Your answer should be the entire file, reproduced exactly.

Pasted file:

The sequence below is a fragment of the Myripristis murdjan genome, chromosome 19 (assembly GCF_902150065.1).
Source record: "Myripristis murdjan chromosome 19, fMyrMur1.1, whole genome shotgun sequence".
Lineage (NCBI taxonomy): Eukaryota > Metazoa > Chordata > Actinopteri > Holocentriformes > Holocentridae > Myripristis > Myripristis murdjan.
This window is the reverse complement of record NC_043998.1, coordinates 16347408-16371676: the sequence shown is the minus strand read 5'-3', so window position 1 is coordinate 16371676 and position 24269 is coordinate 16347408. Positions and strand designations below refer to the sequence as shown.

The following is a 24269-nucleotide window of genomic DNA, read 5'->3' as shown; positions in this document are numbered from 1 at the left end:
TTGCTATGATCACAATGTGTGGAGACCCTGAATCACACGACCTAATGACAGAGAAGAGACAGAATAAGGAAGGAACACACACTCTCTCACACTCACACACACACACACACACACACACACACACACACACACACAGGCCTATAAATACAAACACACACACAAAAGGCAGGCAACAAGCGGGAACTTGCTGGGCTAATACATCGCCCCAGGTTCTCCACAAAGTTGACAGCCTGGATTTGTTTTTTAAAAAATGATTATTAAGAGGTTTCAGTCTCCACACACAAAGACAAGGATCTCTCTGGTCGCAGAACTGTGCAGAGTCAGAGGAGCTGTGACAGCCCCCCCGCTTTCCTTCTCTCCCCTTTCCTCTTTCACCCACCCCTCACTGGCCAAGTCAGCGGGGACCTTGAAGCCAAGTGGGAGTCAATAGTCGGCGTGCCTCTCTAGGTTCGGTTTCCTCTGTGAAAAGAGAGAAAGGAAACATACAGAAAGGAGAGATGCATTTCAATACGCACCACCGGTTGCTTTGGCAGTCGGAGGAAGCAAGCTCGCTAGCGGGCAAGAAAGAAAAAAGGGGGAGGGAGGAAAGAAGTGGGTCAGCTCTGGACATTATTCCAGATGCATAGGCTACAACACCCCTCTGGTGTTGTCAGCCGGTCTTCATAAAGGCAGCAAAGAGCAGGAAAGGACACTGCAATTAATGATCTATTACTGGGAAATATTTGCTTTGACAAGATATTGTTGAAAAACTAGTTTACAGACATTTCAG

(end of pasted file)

The sequence below is a fragment of the Myripristis murdjan genome, chromosome 19 (assembly GCF_902150065.1).
Source record: "Myripristis murdjan chromosome 19, fMyrMur1.1, whole genome shotgun sequence".
Lineage (NCBI taxonomy): Eukaryota > Metazoa > Chordata > Actinopteri > Holocentriformes > Holocentridae > Myripristis > Myripristis murdjan.
This window is the reverse complement of record NC_043998.1, coordinates 16347408-16371676: the sequence shown is the minus strand read 5'-3', so window position 1 is coordinate 16371676 and position 24269 is coordinate 16347408. Positions and strand designations below refer to the sequence as shown.

The following is a 24269-nucleotide window of genomic DNA, read 5'->3' as shown; positions in this document are numbered from 1 at the left end:
TTGCTATGATCACAATGTGTGGAGACCCTGAATCACACGACCTAATGACAGAGAAGAGACAGAATAAGGAAGGAACACACACTCTCTCACACTCACACACACACACACACACACACACACACACACACACACACAGGCCTATAAATACAAACACACACACAAAAGGCAGGCAACAAGCGGGAACTTGCTGGGCTAATACATCGCCCCAGGTTCTCCACAAAGTTGACAGCCTGGATTTGTTTTTTAAAAAATGATTATTAAGAGGTTTCAGTCTCCACACACAAAGACAAGGATCTCTCTGGTCGCAGAACTGTGCAGAGTCAGAGGAGCTGTGACAGCCCCCCCGCTTTCCTTCTCTCCCCTTTCCTCTTTCACCCACCCCTCACTGGCCAAGTCAGCGGGGACCTTGAAGCCAAGTGGGAGTCAATAGTCGGCGTGCCTCTCTAGGTTCGGTTTCCTCTGTGAAAAGAGAGAAAGGAAACATACAGAAAGGAGAGATGCATTTCAATACGCACCACCGGTTGCTTTGGCAGTCGGAGGAAGCAAGCTCGCTAGCGGGCAAGAAAGAAAAAAGGGGGAGGGAGGAAAGAAGTGGGTCAGCTCTGGACATTATTCCAGATGCATAGGCTACAACACCCCTCTGGTGTTGTCAGCCGGTCTTCATAAAGGCAGCAAAGAGCAGGAAAGGACACTGCAATTAATGATCTATTACTGGGAAATATTTGCTTTGACAAGATATTGTTGAAAAACTAGTTTACAGACATTTCAG